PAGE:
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McDavid expects ‘great Game 7’ after Oilers rebound against Canucks

After dropping their previous game in this see-saw battle of a playoff series with the Vancouver Canucks, the Edmonton Oilers came ready to play and to pay closer attention to detail.

It led to a full-game effort by the Oilers — who were facing elimination in Game 6 Saturday night at Rogers Place — in their 5-1 victory over the Canucks to send the best-of-seven series to the limit, with the decisive showdown set for Monday in Vancouver.

“I thought we played faster, cleaner,” said star Oilers captain Connor McDavid, who recorded three assists in the win after being held to just one point the previous three games.

“We were better with the puck, better coming through the neutral zone. We did a great job of getting on top of them on the forecheck and keeping pucks alive.”

Setting a fast pace was “the key” for the Oilers to control the game and find scoring opportunities, said winger Zach Hyman, who scored what proved to be the winning goal 7:14 into the second period on a feed from linemate McDavid.

“When we’re playing fast, we’re getting more opportunities, more looks at their net, and I thought we got some looks off the cycle, too, and then we capitalized,” he told media following the game at Edmonton’s Rogers Place.

Oilers head coach Kris Knoblauch said his team made more plays and executed more effectively on Saturday compared to their performance in Thursday’s Game 5 loss because they were taking charge.

“I thought we played a pretty solid game,” Knoblauch told reporters.

“Our breakouts are much better, forecheck was much better, puck management, defensive details.

“We had the puck a lot more than we did in Vancouver just because we were able to make plays and we weren’t sitting back.”

Edmonton Oilers players Zach Hyman (18), Connor McDavid (97) and Evan Bouchard (2) celebrate a goal against the Vancouver Canucks in Game 6 of their second-round NHL playoff series on May 18, 2024, in Edmonton. (Jason Franson/The Canadian Press)The Oilers accomplished the first victory in the series that saw the winning side take it by more than one goal. They also managed the win despite being shut out on the power play on Saturday for the second game in a row.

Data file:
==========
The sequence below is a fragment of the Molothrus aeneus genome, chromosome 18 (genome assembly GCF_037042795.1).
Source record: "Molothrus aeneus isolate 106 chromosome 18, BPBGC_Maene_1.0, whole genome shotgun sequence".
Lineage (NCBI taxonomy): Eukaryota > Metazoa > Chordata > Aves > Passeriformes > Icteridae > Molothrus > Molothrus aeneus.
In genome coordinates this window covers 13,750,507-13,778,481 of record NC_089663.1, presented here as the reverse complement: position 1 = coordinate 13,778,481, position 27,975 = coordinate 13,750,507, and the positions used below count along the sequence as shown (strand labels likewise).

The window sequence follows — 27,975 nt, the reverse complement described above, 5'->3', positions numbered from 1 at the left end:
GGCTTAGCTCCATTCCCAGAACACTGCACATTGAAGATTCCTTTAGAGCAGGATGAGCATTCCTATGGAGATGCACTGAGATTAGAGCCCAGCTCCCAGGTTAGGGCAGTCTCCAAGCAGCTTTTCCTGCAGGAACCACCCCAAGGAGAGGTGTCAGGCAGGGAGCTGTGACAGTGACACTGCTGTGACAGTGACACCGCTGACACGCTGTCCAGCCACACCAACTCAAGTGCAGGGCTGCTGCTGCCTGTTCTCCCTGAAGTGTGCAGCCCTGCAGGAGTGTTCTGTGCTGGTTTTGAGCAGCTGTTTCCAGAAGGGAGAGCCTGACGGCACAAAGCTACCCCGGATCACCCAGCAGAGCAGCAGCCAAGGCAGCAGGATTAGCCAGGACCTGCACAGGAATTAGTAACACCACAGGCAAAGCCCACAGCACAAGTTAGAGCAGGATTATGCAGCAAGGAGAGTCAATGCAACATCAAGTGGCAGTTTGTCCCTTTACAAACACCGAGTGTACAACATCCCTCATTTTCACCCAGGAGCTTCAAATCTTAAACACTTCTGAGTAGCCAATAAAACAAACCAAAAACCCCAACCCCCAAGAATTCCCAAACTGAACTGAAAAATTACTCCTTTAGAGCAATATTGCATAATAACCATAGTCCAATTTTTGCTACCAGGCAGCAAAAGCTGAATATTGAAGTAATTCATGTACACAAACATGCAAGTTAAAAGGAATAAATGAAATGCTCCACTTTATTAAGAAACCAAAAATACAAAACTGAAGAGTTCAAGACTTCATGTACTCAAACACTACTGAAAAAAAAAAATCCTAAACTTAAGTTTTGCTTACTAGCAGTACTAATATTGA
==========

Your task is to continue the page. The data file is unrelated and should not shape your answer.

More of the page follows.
Knoblauch said the Canucks are muffling the Oilers’ lethal power play — which sits tops in the NHL playoffs with a 36.8 per cent success rate despite going zero-for-nine with the man advantage the last two games — by blocking shooting and passing lanes.

“They’re making it tough on us (but) it’s important for us not to get impatient,” he said.

“One thing we talked about in the L.A. series (first round vs. the Kings) was (to) slow things down, make the play, not force it.”

Canucks head coach Rick Tocchet said after the game his team “has to flush” the memory of the disappointing loss and prepare for the final match of this back-and-forth series, which has seen the Pacific Division rivals trade wins since the start.

“You’ve got 48 hours to get yourself ready for a huge game,” Tocchet said.

“Not many players are playing in this type of atmosphere. There are a lot of players and teams who are going to be watching that game. I think we play the game as players to be on that stage. Play like you want to be a hero (on Monday). That’s what I think.”

McDavid says he expects Game 7 to feature determination and tenacity on both sides.

“We just bought ourselves another day,” McDavid said of Saturday’s win.

“I would expect the same level of urgency and desperation from our group. I would expect Vancouver to play a better game as well, and I would expect it to be a highly competitive, great Game 7.” 

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